In my experience, connection to our community is essential to our well-being and living a meaningful life. We create and attract meaningful relationships with a healthy foundation that starts within ourselves. That’s easier said than done. Personally, I’ve often wondered if life is worth living without connection.
With the recent rise in suicide deaths and depression, we see evidence that supports this connection to the community. The article linked above shows us that while people were forced to isolate during the pandemic, suicide rates increased amongst all ages, including our youth. The truth is that long before the pandemic, most people either had suicidal thoughts and/or know someone who suffers from depression.
I have learned that through our most challenging life experiences, we often find our purpose and service.
As I reflect on my childhood and journey, I see how connection and a lack of connection changed the trajectory of my life. Once I got to the other side of my personal struggle with mental health, I was determined to create ways to hold space for those who struggle in similar ways, including my 9-year-old son. I’ve learned how to fill in the empty spaces within myself so that I can be present, supportive, and offer authentic relationships. I have learned that through our most challenging life experiences, we often find our purpose and service.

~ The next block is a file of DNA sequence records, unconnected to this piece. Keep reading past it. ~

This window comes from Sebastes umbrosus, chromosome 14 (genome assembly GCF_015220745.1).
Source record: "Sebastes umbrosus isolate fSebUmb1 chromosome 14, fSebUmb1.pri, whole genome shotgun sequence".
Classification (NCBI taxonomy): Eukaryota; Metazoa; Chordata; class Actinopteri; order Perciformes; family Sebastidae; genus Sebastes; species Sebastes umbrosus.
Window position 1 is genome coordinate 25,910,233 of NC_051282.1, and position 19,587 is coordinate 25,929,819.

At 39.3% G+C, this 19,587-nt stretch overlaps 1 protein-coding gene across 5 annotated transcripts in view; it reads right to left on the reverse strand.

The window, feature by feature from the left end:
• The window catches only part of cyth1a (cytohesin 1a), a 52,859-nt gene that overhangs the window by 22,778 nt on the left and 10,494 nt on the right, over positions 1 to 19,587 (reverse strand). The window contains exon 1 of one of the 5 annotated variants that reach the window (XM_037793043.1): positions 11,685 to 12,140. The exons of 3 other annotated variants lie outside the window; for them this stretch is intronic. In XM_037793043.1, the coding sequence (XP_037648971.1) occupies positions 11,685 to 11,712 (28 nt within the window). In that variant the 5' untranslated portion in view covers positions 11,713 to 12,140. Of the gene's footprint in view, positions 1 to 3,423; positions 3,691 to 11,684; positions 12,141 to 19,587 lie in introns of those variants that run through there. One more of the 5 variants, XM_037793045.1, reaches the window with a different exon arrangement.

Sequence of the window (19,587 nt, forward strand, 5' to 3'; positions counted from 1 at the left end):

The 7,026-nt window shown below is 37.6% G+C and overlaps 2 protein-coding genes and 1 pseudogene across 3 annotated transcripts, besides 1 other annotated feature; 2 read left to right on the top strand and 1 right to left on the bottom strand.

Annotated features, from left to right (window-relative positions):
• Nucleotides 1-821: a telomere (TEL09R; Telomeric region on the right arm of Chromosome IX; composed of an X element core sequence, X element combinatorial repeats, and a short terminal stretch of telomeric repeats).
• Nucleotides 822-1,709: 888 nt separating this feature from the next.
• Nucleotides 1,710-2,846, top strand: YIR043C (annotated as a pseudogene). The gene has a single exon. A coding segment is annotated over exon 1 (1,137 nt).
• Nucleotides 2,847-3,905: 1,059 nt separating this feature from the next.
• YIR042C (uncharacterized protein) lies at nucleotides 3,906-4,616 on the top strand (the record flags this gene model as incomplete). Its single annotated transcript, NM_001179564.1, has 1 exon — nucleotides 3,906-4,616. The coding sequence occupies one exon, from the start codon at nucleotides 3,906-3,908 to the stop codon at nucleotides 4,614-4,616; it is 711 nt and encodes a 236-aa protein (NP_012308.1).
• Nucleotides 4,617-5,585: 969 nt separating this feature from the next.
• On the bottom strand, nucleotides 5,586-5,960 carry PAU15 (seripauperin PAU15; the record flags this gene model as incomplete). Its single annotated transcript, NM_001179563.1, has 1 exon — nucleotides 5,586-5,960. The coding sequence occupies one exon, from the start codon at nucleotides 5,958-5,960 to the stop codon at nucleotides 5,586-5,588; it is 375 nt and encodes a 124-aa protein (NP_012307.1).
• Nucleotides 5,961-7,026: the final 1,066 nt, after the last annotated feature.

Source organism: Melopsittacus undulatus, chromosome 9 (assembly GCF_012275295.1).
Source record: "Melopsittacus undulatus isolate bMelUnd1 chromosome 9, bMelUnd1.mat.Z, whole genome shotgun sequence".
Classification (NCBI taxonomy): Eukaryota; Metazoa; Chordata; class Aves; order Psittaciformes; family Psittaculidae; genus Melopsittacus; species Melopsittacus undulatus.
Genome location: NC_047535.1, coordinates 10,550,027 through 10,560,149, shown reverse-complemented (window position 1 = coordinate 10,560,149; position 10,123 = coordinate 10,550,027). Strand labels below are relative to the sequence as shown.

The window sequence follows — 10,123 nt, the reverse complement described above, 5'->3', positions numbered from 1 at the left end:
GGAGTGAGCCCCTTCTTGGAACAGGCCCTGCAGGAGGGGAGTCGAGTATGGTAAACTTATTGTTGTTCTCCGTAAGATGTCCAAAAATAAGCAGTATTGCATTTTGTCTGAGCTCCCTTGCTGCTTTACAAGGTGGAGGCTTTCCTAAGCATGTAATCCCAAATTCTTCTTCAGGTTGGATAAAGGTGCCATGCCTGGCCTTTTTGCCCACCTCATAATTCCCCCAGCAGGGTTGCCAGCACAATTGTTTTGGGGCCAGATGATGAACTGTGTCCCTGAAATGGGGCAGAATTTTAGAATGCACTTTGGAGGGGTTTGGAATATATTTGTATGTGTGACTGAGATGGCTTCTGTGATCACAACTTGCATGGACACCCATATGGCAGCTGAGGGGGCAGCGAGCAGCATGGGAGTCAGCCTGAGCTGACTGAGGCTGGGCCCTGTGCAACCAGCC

Here are some of the tools I use to navigate challenging moments and how I added meaning from life experience:
- I embrace challenges and learn all I can from my experiences.
- Practice forgiveness for myself and others.
- Practice meditation and prayer on my own and with others.
- Practice breathwork daily (Certified Breathwork Instructor, Carol Lampman).
- Exercise on my own and with others.
- Practice acts of kindness.
- Offer one-on-one spiritual mentoring.
I created a talk show, Connection & Prevention, with Tavia Avila this year. The program provides a safe place for listeners to show up as they are, utilize the tools and resources provided, ask questions, and participate in the ongoing discussions surrounding suicidal thoughts and mental health.